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Creating a Sense of Place

The new 656 million euro Larnak Zenon International Airport in Cyprus is three times bigger than its predecessor and offers a host of retail and leisure facilities, including an LED cultural hub. Tom Bradbury finds out more.

The new 656 million euro Larnak Zenon International Airport in Cyprus is three times bigger than its predecessor and offers a host of retail and leisure facilities, including an LED cultural hub. Tom Bradbury finds out more.

Officially inaugurated on 7 November by Demetris Christofias, President of Cyprus, the new Larnaka Zenon International Airport includes some 6,000sqm of retail space – 5,000sqm of it airside, where there are also extensive food and beverage facilities. But the focal point is unquestionably the moving LED cultural hub called Sense of Place (SOP), which has been realised by Paradigm AV.

The airport was developed in a joint venture between Aer Rianta International and Cyprus Trading Corp (CTC-ARI). Hermes Airport Ltd is the consortium charged with developing and running the new terminal, which has a capacity of 7.5 million passengers per year.

London-based travel retail specialist Portland Design was commissioned by CTC-ARI to provide the zone planning and design the commercial areas. Portland’s brief was to deliver a retail experience that buzzes with the colour and fun of a holiday island while also reflecting a contemporary vision of Cyprus and its cultural heritage. Portland’s design concept is an ever-changing centrepiece of the main commercial area, incorporating multi-functional retail (that could transfer from a car promo to an arts and crafts market), with an upmarket seafood bar.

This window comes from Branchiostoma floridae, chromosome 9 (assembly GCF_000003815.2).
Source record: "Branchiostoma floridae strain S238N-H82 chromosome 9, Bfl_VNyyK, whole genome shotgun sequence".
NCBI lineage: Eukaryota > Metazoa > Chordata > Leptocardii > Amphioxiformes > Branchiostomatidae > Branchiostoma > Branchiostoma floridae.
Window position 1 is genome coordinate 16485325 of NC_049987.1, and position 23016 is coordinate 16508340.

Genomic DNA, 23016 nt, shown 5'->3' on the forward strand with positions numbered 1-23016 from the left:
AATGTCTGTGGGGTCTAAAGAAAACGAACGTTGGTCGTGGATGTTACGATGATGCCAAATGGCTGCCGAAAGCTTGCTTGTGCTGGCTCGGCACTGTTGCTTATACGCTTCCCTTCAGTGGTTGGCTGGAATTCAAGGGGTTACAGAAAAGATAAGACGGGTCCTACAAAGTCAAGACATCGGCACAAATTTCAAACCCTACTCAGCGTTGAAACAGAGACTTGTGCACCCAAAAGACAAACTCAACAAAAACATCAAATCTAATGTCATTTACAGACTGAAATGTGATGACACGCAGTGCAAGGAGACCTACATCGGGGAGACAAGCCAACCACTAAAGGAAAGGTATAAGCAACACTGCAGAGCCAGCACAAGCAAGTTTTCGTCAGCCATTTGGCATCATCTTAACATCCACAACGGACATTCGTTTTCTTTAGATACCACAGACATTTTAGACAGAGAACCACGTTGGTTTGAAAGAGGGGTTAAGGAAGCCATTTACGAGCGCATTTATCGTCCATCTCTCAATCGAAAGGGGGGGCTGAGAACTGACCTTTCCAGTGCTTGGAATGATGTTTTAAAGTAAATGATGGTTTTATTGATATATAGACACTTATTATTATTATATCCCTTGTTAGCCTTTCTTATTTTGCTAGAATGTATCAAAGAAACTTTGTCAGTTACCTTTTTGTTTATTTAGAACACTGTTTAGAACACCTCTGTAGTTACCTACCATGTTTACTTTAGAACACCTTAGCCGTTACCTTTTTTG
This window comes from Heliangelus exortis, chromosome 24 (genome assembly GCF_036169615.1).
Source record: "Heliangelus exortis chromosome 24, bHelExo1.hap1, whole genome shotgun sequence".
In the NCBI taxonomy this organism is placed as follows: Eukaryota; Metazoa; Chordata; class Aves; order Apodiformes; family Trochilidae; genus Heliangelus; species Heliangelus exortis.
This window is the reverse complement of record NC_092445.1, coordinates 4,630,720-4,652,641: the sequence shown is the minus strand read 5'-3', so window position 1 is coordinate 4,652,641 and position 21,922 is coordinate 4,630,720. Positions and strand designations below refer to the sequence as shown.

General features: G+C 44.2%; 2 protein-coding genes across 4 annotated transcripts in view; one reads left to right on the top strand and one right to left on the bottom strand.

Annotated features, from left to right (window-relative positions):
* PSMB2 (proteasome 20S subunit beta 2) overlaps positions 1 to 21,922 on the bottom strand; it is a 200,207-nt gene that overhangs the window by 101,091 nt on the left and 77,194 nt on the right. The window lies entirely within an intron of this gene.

For Paradigm AV this was a fast-fit project. The company was awarded the contract by CTC-ARI in August 2009. Final approval was given only in early September – the integrators arrived on site on 19 October and by 3 November the entire structure had been delivered.

The scope of work included engineering a high elliptical, canopied sculpture, braced with complex aluminium trussing. Incorporated within is a 5m diameter copper ‘drum’ design feature, lantern lights, silkscreened lace work patterns and seating and promotional areas.

The structure measures 26m long, 8m wide and 4.5m high. It occupies a total perimeter of 80m and combines retail area, the seafood bar and cultural features. SOP is brought to life with a complex colour-changing RGB LED lighting system producing cycles of rainbow and many change effects along with rear-projected digital signage – all diffused through special stretch-printed PVC cladding.

Embracing history

While Air Rianta International Middle East (ARIME) Projects & Design acted as project co-ordinator, Cypriot artist collaborative Twofourtwo developed a historically authentic graphic motif inspired by Cyprus’s Chalcolithic past and its long association with copper (Cyprus derives its name from this element).

Also integrated under the oval canopy are the 10 lantern drum lights, with complex LED light sources, which have likewise been decorated with Chalcolithic motifs.

As with the fascia, the lanterns use Tryka Strip Module 36 and 18 linear colour-change battens. Every light is individually addressed by the Pharos DMX control system. Programmed into this are seven scene presets, running 24 hours a day, which deliver Portland Design’s rainbow and colour-change concept.

At night, the SOP lighting bathes the ceiling of the entire hall in gently changing coloured light, adding warmth and ambience to the beautiful modern single-span building.